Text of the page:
Help Your Athletes Beat the Heat and Dehydration

photo of a child drinking from a waterbottle

Proper hydration is important for day-to-day life but also plays a critical role in the physical performance of athletes of all ages. During their sports season, kids are often playing in hot and humid environments, from indoor gyms to outdoor fields in the summer. No matter what season it is or the environment, the muscles generate heat during exercise which in turn means, you guessed it, sweaty kids. Sweating is the primary way the body regulates core temperature during exercise, but it also means a loss of fluids. If your young athletes aren’t replenishing the fluids they are losing, it puts them at risk of dehydration and related complications [1, 2].


What are the signs of dehydration?

Dehydration during exercise occurs when you lose more fluid via sweat than you drink. Sweating during activities, like school, recess, and sports brings heat from the muscles to the skin. The evaporation of the sweat off the skin is how the body releases heat.  If you don’t replace the fluid you sweat out, you will gradually become dehydrated. . When an athlete loses more than 2% of their body weight in fluid, performance begins to be impaired and the athlete’s risk for heat-related complications increases[3]. A severely dehydrated athlete may experience fatigue, dizziness, dry mouth, increased thirst and disorientation, and ultimately heat illness.


What types of fluids should athletes drink?

Day-to-day when resting, water is a great option to hydrate. But on especially hot summer days, during long-duration activities or when playing back-to-back games in a tournament, athletes need fluids with electrolytes to replenish what is lost in sweat[2, 3]. Including carbohydrates in a sports drink not only helps replenish an important fuel source that the athlete has used but also supports the absorption of fluid, supporting overall hydration[4].

Gatorade’s proven formula has a blend of electrolytes to help replace what your athletes lose in sweat plus it packs a great source of quick energy for your athlete after a long game or practice.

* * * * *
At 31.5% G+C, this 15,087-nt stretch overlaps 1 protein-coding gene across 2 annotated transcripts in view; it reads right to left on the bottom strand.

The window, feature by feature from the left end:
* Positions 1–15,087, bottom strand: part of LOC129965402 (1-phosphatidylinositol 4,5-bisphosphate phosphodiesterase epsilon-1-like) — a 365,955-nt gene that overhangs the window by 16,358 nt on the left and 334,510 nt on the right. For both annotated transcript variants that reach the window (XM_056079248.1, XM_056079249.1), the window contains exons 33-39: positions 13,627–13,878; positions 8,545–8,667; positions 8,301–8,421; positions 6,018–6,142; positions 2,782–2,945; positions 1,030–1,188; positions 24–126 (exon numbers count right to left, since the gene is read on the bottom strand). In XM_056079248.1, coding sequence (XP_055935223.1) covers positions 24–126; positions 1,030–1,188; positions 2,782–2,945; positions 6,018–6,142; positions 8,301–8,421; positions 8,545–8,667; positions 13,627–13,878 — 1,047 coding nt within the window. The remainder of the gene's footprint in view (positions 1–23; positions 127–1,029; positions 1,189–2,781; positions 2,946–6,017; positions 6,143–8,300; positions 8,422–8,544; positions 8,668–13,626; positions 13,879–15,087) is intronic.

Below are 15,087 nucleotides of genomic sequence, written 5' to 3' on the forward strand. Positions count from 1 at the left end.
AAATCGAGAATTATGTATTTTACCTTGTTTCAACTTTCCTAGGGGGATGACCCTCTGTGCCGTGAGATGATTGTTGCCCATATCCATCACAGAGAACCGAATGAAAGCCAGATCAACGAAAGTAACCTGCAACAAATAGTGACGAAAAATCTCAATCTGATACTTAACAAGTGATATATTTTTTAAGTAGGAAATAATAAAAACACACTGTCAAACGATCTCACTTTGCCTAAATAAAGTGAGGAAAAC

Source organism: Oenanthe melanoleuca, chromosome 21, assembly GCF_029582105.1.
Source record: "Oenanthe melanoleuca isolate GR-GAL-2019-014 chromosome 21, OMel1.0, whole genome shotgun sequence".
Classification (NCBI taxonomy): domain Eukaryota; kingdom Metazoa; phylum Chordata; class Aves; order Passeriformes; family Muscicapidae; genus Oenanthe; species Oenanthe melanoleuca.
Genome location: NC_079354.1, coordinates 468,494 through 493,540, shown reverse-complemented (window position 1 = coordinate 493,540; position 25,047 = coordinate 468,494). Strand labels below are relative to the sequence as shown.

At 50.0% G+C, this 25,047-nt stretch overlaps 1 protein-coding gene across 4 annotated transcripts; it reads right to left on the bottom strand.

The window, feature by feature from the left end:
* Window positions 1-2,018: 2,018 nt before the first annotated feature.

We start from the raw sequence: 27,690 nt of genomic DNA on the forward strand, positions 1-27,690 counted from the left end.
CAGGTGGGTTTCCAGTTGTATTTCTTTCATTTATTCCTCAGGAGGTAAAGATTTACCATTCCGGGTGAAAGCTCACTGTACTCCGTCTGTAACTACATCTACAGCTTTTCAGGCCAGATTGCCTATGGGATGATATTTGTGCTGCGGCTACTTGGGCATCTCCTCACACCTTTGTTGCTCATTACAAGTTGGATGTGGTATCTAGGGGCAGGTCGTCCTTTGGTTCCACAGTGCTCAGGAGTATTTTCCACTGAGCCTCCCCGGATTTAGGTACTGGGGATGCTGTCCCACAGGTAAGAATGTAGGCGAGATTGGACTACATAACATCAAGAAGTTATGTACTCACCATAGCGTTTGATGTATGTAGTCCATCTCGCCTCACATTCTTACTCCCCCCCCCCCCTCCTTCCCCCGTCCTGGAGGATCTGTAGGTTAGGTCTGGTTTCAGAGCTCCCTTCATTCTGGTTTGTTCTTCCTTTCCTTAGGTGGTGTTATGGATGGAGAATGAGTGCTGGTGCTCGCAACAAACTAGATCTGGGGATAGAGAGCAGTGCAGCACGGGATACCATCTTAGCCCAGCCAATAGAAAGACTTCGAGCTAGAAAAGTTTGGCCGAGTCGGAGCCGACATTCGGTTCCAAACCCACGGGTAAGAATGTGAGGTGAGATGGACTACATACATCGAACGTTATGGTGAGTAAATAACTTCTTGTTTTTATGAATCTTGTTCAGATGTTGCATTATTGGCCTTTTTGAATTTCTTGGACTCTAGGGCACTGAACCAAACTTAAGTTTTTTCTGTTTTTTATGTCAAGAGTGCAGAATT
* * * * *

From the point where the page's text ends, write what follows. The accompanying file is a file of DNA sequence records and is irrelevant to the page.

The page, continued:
For athletes exercising 60-minutes or more, research has shown that drinking a sports drink like Gatorade provides benefits over water. Factors to consider during exercise are duration, intensity, and environmental elements such as heat or humidity. For athletes who are doing shorter or lower intensity exercise, hydration is still essential but they may not need or want carbohydrate energy.


Gatorade’s Hydration Resources

Because hydration is such an important part of an athlete’s performance,  Gatorade has created some resources to support athlete hydration and keep athletes safe in the heat.

  1. Gatorade – Athlete Hydration Chart – This visual is great to hang in your locker rooms or near the restroom at your facility to give you athletes an easy-to-follow guide to help them determine if they are hydrated.
  2. Recognize Dehydration – A simple reminder card with the symptoms of dehydration listed can go a long way in helping your athletes, and their families, recognize signs of dehydration
  3. Athlete Weight & Hydration Chart -  Every athlete is different and should hydrate to meet their body’s needs.  This resource is designed to track body weight change pre and post-exercise to determine how much fluid they need to rehydrate after. For every pound they have lost, they need to drink 20-24 oz of fluid.


  1. Bergeron, M.F., Hydration in the Pediatric Athlete – How to Guide Your Patients. Curr Sports Med Rep, 2015. 14(4): p. 288-93.
  2. American College of Sports, M., et al., American College of Sports Medicine position stand. Exercise and fluid replacement. Med Sci Sports Exerc, 2007. 39(2): p. 377-90.
  3. Thomas, D.T., K.A. Erdman, and L.M. Burke, American College of Sports Medicine Joint Position Statement. Nutrition and Athletic Performance. Med Sci Sports Exerc, 2016. 48(3): p. 543-68.
  4. Shi, X., et al., Effects of carbohydrate type and concentration and solution osmolality on water absorption. Med Sci Sports Exerc, 1995. 27(12): p. 1607-15.


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